cover image Ratface


Garry Disher. Houghton Mifflin Harcourt (HMH), $14.95 (185pp) ISBN 978-0-395-69451-0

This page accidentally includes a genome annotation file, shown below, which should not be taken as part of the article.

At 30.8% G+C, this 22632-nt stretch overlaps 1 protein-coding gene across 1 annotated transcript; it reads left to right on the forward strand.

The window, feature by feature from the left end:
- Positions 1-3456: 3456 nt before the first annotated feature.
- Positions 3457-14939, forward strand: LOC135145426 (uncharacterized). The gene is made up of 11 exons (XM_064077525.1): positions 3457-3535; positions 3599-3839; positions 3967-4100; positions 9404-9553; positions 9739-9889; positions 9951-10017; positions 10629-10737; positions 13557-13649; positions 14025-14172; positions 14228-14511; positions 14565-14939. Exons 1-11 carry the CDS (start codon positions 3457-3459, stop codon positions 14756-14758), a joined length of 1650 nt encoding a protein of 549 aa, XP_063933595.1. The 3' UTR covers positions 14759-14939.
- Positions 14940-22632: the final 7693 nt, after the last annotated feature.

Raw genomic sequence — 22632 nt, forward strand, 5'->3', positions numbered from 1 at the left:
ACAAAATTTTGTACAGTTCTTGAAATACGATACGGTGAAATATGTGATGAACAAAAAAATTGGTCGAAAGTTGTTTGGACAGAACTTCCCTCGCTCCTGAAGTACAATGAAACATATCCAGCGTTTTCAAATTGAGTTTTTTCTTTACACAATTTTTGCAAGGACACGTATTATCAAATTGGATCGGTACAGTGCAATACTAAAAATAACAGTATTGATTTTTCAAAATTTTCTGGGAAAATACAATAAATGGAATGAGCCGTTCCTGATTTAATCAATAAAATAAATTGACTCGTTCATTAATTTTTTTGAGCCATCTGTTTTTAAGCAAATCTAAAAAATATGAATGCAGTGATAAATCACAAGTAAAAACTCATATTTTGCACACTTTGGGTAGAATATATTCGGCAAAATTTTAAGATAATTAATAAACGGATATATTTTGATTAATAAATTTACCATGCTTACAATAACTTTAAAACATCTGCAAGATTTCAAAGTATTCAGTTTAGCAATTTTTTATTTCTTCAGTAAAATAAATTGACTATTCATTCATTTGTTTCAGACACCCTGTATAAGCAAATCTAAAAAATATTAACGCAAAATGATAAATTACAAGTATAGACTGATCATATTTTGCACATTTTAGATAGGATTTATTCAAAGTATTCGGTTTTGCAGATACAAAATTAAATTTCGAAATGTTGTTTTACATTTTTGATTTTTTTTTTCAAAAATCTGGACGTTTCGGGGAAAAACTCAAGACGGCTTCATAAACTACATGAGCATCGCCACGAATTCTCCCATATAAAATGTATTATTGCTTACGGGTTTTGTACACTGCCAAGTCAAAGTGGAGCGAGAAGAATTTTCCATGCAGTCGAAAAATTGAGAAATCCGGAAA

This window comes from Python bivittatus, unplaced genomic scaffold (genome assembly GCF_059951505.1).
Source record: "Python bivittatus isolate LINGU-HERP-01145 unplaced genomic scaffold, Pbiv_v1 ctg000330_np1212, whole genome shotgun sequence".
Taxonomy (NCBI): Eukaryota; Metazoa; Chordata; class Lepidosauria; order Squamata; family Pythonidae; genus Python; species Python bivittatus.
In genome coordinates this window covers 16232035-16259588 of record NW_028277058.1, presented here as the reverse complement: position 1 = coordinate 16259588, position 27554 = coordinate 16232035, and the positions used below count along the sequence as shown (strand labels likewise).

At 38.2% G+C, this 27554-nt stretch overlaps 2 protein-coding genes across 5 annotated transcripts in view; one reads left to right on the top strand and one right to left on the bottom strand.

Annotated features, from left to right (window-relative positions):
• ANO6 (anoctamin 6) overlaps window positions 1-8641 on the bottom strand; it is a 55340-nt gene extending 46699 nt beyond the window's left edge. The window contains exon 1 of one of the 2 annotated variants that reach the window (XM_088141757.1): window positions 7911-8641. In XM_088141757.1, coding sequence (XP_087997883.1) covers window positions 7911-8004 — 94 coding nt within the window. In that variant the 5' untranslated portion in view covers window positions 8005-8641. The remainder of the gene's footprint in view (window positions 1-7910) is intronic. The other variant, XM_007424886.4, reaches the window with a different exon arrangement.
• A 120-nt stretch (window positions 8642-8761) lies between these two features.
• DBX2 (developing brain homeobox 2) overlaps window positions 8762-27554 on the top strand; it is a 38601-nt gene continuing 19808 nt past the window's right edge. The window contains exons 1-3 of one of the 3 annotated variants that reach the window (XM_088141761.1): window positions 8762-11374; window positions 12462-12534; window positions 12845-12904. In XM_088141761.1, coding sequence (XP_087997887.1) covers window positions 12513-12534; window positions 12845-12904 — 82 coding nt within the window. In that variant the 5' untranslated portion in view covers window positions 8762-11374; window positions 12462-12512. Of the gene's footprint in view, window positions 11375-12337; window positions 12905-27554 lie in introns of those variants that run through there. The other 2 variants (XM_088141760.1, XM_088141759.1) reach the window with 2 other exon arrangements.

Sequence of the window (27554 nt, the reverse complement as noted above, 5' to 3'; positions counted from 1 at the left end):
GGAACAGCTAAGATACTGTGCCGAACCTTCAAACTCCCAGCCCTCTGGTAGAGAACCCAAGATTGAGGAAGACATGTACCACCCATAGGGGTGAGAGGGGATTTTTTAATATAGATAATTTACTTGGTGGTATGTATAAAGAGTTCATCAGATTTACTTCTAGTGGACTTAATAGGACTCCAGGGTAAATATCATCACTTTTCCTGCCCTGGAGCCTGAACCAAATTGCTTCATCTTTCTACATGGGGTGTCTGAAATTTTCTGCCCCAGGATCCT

Readers hoping for another The Bamboo Flute, the Australian author's American debut, will not find it here. In place of the lyricism of that novel, Disher offers up a highly wrought, dystopian tale of two teenagers who escape from the clutches of a supremacist organization. Max and Christina, believing themselves orphaned, live with adoptive parents on a remote farm owned by the cultish White League. When a reporter disturbs the status quo by presenting them with unsettling facts about the cult's revered Leader, as well as the possibility that their real parents might still be alive, a crisis of confidence ensues. The balance is finally tipped when the teens' ``uncle''-a fanatical senior League official whom they dub ``Ratface''-shows up at the farm with a new child, a seven-year-old boy who has clearly been kidnapped. Max and Christina flee, determined to return their new ``brother'' to his real parents-and perhaps search for their own. Disher narrowly avoids melodrama and, while the characters, especially the adults, are stereotypical and one-dimensional, his story achieves moments of heart-pounding suspense. Ages 10-up. (Oct.)